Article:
But, importantly, the translation needs to be more than a pure translation. It needs to be a culturally sensitive translation. “A literal translation just does not work. I can’t speak to Hispanic patients in the exact way I speak with English-speaking patients. I need to be careful about my choice of words. Certain subjects are taboo in Spanish-speaking cultures and not in others, so we need to be careful about what we say and how we say it,” Dr. Mendez explained.

Designing a web-based program

The decision to focus on a web-based program, rather than an initial design for print that is adapted for online reading, was made to keep in line with modern expectations of convenience and understanding of how patients gather information. The realm of patient education for breast cancer has mostly moved away from physical locations and materials, according to Dr. Sarantou, who is a site surveyor for the NAPBC and former member, ACS Patient Education Committee.

“At a site visit, when I would ask what kind of patient education materials [a breast center has], they would often show me a large three-ring spiral notebook of 300 pages. It was very thorough, but, for a patient, it is an overwhelming amount of information to take in.” The information overload also applied to the materials patients were given to read at home. Dr. Sarantou explained that patients often leave their diagnosis appointments with a bag full of literature, but there was little emphasis on making sure they understood their condition and telling them what was most important to know. “This program is meant to bridge the gap between digital and print, where the information is always available when a patient might need it,” Dr. Sarantou said.

The successful ACS Your Lung Cancer Operation Program, released in 2014 and available to view at facs.org/education/patient-education/skills-programs/lung, provided a model from which to iterate. It is based on a single printable PDF file and a longer, 30-plus minute video, but, according to Dr. Heneghan, a PDF and a longer video on a DVD are not the best options in 2021. The Your Breast Cancer Surgery Program’s divided sections and shorter video segments represent movement toward easy access to the specific information patients and their families seek. Although plans for the future do include producing a print booklet of the program’s contents for breast centers to offer their patients, the digital nature of the program still will pay dividends for patients through the use of QR (quick response) codes.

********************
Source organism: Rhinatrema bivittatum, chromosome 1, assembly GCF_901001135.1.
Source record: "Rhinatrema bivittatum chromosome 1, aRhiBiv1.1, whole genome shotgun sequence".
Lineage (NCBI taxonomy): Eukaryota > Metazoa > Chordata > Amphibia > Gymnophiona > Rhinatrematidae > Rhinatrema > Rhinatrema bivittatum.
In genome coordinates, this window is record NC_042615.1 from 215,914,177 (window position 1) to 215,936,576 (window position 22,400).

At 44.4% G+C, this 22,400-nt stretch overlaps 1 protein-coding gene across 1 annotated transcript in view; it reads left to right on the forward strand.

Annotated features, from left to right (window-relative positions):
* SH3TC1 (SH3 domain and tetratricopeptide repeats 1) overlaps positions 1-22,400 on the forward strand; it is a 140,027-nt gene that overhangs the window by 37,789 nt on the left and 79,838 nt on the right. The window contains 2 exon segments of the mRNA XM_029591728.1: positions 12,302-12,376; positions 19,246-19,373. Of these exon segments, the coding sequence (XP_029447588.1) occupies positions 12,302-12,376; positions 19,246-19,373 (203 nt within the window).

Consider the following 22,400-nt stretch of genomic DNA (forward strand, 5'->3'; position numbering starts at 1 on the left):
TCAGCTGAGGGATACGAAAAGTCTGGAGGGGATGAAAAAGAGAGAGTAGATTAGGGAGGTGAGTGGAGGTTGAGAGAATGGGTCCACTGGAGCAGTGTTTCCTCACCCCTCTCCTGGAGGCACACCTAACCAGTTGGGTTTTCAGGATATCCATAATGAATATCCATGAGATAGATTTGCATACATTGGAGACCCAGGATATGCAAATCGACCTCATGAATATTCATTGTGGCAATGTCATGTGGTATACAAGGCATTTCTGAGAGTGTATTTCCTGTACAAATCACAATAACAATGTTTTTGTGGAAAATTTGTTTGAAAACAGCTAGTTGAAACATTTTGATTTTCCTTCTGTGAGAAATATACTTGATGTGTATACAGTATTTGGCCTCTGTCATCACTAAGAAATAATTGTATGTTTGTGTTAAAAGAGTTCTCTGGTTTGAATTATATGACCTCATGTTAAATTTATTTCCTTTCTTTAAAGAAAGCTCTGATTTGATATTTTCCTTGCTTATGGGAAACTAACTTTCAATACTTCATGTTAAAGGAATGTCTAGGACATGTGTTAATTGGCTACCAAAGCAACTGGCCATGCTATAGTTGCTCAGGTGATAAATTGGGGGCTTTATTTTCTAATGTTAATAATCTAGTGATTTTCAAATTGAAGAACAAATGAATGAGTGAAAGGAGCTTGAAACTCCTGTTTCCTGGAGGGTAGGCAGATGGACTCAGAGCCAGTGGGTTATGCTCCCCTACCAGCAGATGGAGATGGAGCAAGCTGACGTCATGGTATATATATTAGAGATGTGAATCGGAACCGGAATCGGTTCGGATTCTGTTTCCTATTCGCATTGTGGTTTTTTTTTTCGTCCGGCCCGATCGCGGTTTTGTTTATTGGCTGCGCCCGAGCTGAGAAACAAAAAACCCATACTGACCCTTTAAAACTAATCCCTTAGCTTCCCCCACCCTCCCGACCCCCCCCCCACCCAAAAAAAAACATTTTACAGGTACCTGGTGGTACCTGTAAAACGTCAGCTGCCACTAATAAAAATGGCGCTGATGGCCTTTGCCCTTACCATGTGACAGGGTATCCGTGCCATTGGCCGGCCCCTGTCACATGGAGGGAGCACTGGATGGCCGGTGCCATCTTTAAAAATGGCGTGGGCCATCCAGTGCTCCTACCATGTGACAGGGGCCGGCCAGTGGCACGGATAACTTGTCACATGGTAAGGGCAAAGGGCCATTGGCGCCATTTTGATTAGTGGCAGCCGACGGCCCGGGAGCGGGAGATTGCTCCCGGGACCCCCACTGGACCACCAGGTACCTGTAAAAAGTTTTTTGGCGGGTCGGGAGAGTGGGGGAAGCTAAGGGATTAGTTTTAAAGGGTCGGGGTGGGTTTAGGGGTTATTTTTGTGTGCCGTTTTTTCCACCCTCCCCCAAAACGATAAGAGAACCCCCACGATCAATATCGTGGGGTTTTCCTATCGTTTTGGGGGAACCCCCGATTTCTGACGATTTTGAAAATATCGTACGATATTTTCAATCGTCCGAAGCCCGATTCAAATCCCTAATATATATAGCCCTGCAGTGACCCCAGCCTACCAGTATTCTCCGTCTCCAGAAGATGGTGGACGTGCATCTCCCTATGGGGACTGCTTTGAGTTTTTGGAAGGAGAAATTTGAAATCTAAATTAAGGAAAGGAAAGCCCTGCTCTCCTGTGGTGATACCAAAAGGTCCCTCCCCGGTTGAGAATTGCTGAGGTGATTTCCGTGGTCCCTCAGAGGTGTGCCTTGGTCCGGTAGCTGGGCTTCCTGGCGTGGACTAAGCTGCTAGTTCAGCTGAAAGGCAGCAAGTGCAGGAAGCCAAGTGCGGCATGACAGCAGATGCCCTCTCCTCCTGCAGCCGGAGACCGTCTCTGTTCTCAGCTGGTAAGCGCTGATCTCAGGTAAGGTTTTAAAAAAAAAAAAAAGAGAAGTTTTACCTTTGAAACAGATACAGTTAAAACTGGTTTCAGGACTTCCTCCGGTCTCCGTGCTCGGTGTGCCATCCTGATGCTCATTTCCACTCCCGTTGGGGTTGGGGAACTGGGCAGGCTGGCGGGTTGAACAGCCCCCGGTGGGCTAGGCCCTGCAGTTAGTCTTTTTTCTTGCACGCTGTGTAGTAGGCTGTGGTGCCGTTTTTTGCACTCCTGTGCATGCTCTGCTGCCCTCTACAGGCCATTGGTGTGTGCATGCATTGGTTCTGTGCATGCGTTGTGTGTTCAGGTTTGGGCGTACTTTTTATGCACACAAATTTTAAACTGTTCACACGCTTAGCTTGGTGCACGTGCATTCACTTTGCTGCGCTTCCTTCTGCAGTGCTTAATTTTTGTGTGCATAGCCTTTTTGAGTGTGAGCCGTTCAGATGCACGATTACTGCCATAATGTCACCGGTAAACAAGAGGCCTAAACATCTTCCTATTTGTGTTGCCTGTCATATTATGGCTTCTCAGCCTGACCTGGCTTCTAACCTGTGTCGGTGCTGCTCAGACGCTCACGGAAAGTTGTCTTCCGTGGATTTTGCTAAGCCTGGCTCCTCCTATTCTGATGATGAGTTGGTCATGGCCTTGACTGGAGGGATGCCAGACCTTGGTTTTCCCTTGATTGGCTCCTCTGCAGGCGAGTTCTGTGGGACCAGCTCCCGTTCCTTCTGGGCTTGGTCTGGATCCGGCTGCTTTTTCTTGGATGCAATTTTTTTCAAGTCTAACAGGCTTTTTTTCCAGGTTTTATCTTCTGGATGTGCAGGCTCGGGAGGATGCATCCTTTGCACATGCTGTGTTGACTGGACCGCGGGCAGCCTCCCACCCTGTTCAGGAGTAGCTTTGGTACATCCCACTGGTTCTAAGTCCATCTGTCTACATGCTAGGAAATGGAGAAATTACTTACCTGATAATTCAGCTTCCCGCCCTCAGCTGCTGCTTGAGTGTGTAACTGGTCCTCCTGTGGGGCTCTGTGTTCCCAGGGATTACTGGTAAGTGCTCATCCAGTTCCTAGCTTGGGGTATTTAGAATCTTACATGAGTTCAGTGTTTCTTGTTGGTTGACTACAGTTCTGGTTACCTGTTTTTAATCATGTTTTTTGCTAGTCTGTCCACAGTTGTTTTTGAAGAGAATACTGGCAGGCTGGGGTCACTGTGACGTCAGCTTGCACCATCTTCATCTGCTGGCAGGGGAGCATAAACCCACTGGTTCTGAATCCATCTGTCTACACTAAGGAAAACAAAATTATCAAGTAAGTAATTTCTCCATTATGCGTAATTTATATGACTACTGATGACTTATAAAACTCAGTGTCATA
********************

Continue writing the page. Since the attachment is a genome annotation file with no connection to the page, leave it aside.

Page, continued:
“Participants appreciated that the videos supported the text content on the same page, which was developed in partnership with the ACS Division of Integrated Communications. The QR codes will help to bring information in a print booklet to life by easily allowing print readers to access specific videos that relate to the information they just read in a convenient form,” Dr. Heneghan said.

Defining success

The Your Breast Cancer Surgery Program is an ambitious first step for the ACS into the world of fully web-based patient education, and its success will be measured both through data and evaluation of whether it meets the goals of ACS staff and the surgical task force.

Addressing the medical needs of patients through improving their knowledge with their breast cancer surgery journey is the primary focus of the program, which will have the concomitant benefit of improving the patient experience. “Sometimes we can get great outcomes with surgeon-focused education initiatives—lower mortality, decreased recurrence—but when we hyper-focus on outcomes, sometimes we are less focused on things that matter to patients,” like increasing their comfort or meeting them on their emotional level, Dr. Dietz said. She also noted that it will be important to disseminate news and links to the program through the networks of organizations that collaborated with the ACS to create this program, such as the ASBrS.

“You can only define success one patient or one family at a time,” Dr. Mendez said, noting that web analytics will be able to track its use and how far the program spreads. “Dissemination of information at all levels will be our success. Patients will learn through the program, and they will share it with other patients and their families, and there will be a snowball effect. I’ve always been a believer that knowledge empowers patients and families, so that would make a successful program in my eyes.”

The program also is designed to help community surgeons who may not previously have had access to quality patient education to offer to their patients. “One of my goals for this project was to help the physician in a community hospital who is caring for more than breast cancer, who is taking call, staying up at night doing general surgery cases and then performing breast cancer surgery during the day,” Dr. Sarantou said. “What do they need? How can we help? Many community physicians don’t have access to [patient] navigators who can help educate their patients and answer their questions. They’re very motivated and giving the best quality care they can, but sometimes they just might not be able to transmit the information the patients really need.” Part of the program’s success will be found in monitoring its use among community surgeons and other groups.

Ultimately, making the Your Breast Cancer Surgery Program available to partner organizations, hospitals, and surgeons so that they have an evidence-based resource to point their patients toward is the goal of the ACS Patient Education Program, according to Dr. Heneghan. “Our goal at the College and in the Patient Education Program is to make sure that these materials are accessible for outreach for all, so that surgeons, no matter where they practice, have access to quality education for their patients.”

*Breast Cancer Statistics. Centers for Disease Control and Prevention. Available at: www.cdc.gov/cancer/breast/statistics/index.htm. Accessed May 20, 2021.

Mitchell S, Gass J, Hanna M. How well informed do patients feel about their breast cancer surgery options? Findings from a nationwide survey of women after lumpectomy and/or mastectomy. J Am Coll Surg. 2018;226(2):134-146.e3. Accessed May 20, 2021.

Power EJ, Chin ML, Haq MM. Breast cancer incidence and risk reduction in the Hispanic population. Cureus. 2018;10(2):e2235.

Tagged as: , ,

Notify of
Inline Feedbacks
View all comments


Bulletin of the American College of Surgeons
633 N. Saint Clair St.
Chicago, IL 60611


Download the Bulletin App

Apple Store
Get it on Google Play
Amazon store